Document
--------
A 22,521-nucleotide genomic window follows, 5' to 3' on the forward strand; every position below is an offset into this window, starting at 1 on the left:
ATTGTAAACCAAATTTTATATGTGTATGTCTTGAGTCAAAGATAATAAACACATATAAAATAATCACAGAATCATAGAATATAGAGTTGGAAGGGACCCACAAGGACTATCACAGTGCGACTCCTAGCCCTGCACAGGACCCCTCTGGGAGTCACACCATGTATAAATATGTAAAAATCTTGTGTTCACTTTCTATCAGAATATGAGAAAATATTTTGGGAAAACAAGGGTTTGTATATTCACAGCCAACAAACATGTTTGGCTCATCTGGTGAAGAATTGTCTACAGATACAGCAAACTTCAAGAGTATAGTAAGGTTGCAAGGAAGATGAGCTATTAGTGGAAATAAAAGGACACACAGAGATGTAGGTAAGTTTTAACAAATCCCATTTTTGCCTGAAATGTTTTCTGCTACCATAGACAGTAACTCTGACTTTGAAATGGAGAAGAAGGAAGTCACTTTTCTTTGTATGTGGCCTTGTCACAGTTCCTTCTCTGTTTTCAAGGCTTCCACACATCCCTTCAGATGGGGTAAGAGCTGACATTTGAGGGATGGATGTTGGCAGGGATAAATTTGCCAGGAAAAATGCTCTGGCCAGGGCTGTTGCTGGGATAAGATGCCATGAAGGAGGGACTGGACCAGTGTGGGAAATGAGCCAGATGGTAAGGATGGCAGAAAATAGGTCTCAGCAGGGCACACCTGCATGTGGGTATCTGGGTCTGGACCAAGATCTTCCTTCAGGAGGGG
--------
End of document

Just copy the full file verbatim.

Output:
A 22,521-nucleotide genomic window follows, 5' to 3' on the forward strand; every position below is an offset into this window, starting at 1 on the left:
ATTGTAAACCAAATTTTATATGTGTATGTCTTGAGTCAAAGATAATAAACACATATAAAATAATCACAGAATCATAGAATATAGAGTTGGAAGGGACCCACAAGGACTATCACAGTGCGACTCCTAGCCCTGCACAGGACCCCTCTGGGAGTCACACCATGTATAAATATGTAAAAATCTTGTGTTCACTTTCTATCAGAATATGAGAAAATATTTTGGGAAAACAAGGGTTTGTATATTCACAGCCAACAAACATGTTTGGCTCATCTGGTGAAGAATTGTCTACAGATACAGCAAACTTCAAGAGTATAGTAAGGTTGCAAGGAAGATGAGCTATTAGTGGAAATAAAAGGACACACAGAGATGTAGGTAAGTTTTAACAAATCCCATTTTTGCCTGAAATGTTTTCTGCTACCATAGACAGTAACTCTGACTTTGAAATGGAGAAGAAGGAAGTCACTTTTCTTTGTATGTGGCCTTGTCACAGTTCCTTCTCTGTTTTCAAGGCTTCCACACATCCCTTCAGATGGGGTAAGAGCTGACATTTGAGGGATGGATGTTGGCAGGGATAAATTTGCCAGGAAAAATGCTCTGGCCAGGGCTGTTGCTGGGATAAGATGCCATGAAGGAGGGACTGGACCAGTGTGGGAAATGAGCCAGATGGTAAGGATGGCAGAAAATAGGTCTCAGCAGGGCACACCTGCATGTGGGTATCTGGGTCTGGACCAAGATCTTCCTTCAGGAGGGG